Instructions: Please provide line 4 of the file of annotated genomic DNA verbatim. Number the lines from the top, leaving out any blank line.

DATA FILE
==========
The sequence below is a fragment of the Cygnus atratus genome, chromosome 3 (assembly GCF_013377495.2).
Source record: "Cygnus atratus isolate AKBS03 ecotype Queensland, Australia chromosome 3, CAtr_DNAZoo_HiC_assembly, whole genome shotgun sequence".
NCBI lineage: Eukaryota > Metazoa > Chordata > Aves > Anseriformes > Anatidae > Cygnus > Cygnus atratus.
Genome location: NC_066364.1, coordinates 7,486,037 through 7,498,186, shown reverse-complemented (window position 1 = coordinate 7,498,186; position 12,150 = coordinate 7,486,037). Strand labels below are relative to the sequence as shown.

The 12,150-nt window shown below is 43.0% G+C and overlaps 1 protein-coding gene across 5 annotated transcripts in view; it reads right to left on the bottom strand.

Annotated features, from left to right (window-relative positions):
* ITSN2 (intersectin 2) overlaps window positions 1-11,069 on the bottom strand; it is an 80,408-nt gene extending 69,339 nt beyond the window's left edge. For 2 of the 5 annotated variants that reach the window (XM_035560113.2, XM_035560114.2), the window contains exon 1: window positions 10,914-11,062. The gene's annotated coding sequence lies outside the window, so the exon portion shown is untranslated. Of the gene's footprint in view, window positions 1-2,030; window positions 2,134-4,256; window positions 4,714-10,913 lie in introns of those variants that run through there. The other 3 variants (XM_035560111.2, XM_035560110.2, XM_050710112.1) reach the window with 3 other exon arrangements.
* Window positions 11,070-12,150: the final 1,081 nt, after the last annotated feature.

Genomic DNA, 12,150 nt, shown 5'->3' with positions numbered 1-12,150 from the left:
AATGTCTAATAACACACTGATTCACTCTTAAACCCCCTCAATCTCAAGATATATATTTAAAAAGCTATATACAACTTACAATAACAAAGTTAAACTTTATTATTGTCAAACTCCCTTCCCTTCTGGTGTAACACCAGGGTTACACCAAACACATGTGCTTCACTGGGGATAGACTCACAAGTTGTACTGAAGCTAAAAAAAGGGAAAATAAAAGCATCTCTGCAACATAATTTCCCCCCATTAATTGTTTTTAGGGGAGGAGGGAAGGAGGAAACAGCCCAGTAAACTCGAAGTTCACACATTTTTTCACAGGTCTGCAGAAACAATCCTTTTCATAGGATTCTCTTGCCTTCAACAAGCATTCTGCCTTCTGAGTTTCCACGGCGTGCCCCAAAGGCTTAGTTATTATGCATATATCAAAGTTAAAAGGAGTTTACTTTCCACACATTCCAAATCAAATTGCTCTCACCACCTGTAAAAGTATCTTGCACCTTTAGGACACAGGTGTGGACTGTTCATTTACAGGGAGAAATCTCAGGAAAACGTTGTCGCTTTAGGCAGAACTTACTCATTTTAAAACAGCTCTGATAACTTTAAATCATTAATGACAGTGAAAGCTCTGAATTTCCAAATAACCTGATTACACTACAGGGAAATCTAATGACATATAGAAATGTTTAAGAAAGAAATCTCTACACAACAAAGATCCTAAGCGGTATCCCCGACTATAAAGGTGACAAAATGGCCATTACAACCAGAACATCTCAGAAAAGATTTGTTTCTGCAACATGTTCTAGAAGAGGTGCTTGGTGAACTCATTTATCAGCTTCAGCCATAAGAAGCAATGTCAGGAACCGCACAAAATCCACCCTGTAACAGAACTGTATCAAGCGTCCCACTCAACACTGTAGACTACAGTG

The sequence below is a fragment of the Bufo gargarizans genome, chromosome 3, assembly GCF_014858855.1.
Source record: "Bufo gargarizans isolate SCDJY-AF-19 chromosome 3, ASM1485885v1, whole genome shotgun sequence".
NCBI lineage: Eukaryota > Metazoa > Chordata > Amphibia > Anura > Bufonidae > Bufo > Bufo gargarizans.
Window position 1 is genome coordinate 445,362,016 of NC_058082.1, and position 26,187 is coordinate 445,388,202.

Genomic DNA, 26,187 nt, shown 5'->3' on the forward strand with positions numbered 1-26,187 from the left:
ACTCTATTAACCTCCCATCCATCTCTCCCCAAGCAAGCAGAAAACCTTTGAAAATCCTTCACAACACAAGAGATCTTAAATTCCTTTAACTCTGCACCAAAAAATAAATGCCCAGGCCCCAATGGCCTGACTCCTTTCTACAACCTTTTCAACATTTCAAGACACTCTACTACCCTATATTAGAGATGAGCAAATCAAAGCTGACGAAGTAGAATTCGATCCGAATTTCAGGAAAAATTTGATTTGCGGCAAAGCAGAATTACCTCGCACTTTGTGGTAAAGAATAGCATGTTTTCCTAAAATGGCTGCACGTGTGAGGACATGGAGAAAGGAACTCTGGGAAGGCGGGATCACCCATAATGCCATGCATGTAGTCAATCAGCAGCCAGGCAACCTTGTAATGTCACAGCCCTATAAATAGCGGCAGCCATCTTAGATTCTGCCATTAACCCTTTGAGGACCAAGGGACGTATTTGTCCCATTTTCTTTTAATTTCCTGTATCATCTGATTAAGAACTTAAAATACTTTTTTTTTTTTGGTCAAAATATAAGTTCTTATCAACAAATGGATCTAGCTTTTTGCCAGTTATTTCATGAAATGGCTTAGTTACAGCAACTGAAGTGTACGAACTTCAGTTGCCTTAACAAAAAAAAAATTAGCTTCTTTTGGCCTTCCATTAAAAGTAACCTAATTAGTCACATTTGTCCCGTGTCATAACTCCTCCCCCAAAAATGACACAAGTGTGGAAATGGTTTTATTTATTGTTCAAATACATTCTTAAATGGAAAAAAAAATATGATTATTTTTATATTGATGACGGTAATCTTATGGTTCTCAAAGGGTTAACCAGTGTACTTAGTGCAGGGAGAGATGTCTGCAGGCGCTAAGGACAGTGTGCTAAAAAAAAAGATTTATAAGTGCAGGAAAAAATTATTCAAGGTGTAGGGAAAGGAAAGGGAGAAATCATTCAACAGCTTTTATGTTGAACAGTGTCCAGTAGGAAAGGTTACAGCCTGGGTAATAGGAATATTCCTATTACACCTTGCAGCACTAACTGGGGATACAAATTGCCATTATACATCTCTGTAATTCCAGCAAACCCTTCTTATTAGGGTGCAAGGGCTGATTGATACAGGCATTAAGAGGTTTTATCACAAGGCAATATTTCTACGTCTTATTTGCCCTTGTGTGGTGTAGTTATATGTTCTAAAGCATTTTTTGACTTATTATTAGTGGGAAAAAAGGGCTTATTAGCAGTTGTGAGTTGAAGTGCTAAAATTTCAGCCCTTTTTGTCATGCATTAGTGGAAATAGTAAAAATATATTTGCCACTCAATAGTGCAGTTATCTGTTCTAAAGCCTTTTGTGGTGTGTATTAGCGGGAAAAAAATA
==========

Genome location: NC_066364.1, coordinates 7,486,037 through 7,498,186, shown reverse-complemented (window position 1 = coordinate 7,498,186; position 12,150 = coordinate 7,486,037). Strand labels below are relative to the sequence as shown.